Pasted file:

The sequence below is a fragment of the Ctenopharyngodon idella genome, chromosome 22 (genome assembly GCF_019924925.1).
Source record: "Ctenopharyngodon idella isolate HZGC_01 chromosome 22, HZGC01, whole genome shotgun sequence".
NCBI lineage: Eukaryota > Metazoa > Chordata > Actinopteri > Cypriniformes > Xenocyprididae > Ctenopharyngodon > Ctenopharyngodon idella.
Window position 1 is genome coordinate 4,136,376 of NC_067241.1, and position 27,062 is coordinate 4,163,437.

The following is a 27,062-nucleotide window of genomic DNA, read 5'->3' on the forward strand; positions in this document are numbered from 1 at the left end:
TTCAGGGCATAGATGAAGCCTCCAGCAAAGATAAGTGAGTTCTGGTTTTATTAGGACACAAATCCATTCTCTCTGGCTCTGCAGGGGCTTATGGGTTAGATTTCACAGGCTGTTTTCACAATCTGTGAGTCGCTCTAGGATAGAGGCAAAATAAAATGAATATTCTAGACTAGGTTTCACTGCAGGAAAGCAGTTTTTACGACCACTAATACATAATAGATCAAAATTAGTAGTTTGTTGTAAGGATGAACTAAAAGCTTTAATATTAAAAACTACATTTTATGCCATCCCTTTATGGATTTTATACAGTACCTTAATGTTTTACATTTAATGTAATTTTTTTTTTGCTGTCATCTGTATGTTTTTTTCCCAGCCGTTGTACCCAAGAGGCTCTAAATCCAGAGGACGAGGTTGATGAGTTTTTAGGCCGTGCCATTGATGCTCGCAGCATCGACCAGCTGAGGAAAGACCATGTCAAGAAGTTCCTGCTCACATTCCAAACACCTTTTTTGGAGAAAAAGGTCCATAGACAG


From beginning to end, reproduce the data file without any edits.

The sequence below is a fragment of the Ctenopharyngodon idella genome, chromosome 22 (genome assembly GCF_019924925.1).
Source record: "Ctenopharyngodon idella isolate HZGC_01 chromosome 22, HZGC01, whole genome shotgun sequence".
NCBI lineage: Eukaryota > Metazoa > Chordata > Actinopteri > Cypriniformes > Xenocyprididae > Ctenopharyngodon > Ctenopharyngodon idella.
Window position 1 is genome coordinate 4,136,376 of NC_067241.1, and position 27,062 is coordinate 4,163,437.

The following is a 27,062-nucleotide window of genomic DNA, read 5'->3' on the forward strand; positions in this document are numbered from 1 at the left end:
TTCAGGGCATAGATGAAGCCTCCAGCAAAGATAAGTGAGTTCTGGTTTTATTAGGACACAAATCCATTCTCTCTGGCTCTGCAGGGGCTTATGGGTTAGATTTCACAGGCTGTTTTCACAATCTGTGAGTCGCTCTAGGATAGAGGCAAAATAAAATGAATATTCTAGACTAGGTTTCACTGCAGGAAAGCAGTTTTTACGACCACTAATACATAATAGATCAAAATTAGTAGTTTGTTGTAAGGATGAACTAAAAGCTTTAATATTAAAAACTACATTTTATGCCATCCCTTTATGGATTTTATACAGTACCTTAATGTTTTACATTTAATGTAATTTTTTTTTTGCTGTCATCTGTATGTTTTTTTCCCAGCCGTTGTACCCAAGAGGCTCTAAATCCAGAGGACGAGGTTGATGAGTTTTTAGGCCGTGCCATTGATGCTCGCAGCATCGACCAGCTGAGGAAAGACCATGTCAAGAAGTTCCTGCTCACATTCCAAACACCTTTTTTGGAGAAAAAGGTCCATAGACAG